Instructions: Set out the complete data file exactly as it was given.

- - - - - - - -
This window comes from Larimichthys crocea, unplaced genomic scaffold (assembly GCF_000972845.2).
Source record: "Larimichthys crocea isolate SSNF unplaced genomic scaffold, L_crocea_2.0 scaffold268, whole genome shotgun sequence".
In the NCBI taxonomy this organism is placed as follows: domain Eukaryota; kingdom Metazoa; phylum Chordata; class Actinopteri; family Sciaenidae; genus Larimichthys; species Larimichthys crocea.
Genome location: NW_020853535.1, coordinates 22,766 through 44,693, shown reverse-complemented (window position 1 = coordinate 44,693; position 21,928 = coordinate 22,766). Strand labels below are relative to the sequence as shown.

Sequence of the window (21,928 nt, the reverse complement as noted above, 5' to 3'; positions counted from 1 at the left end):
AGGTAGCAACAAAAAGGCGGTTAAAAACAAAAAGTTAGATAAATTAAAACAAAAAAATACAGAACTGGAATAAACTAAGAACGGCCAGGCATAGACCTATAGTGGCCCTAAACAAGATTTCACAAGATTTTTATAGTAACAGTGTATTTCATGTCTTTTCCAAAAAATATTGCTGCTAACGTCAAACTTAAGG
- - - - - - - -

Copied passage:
This window comes from Larimichthys crocea, unplaced genomic scaffold (assembly GCF_000972845.2).
Source record: "Larimichthys crocea isolate SSNF unplaced genomic scaffold, L_crocea_2.0 scaffold268, whole genome shotgun sequence".
In the NCBI taxonomy this organism is placed as follows: domain Eukaryota; kingdom Metazoa; phylum Chordata; class Actinopteri; family Sciaenidae; genus Larimichthys; species Larimichthys crocea.
Genome location: NW_020853535.1, coordinates 22,766 through 44,693, shown reverse-complemented (window position 1 = coordinate 44,693; position 21,928 = coordinate 22,766). Strand labels below are relative to the sequence as shown.

Sequence of the window (21,928 nt, the reverse complement as noted above, 5' to 3'; positions counted from 1 at the left end):
AGGTAGCAACAAAAAGGCGGTTAAAAACAAAAAGTTAGATAAATTAAAACAAAAAAATACAGAACTGGAATAAACTAAGAACGGCCAGGCATAGACCTATAGTGGCCCTAAACAAGATTTCACAAGATTTTTATAGTAACAGTGTATTTCATGTCTTTTCCAAAAAATATTGCTGCTAACGTCAAACTTAAGG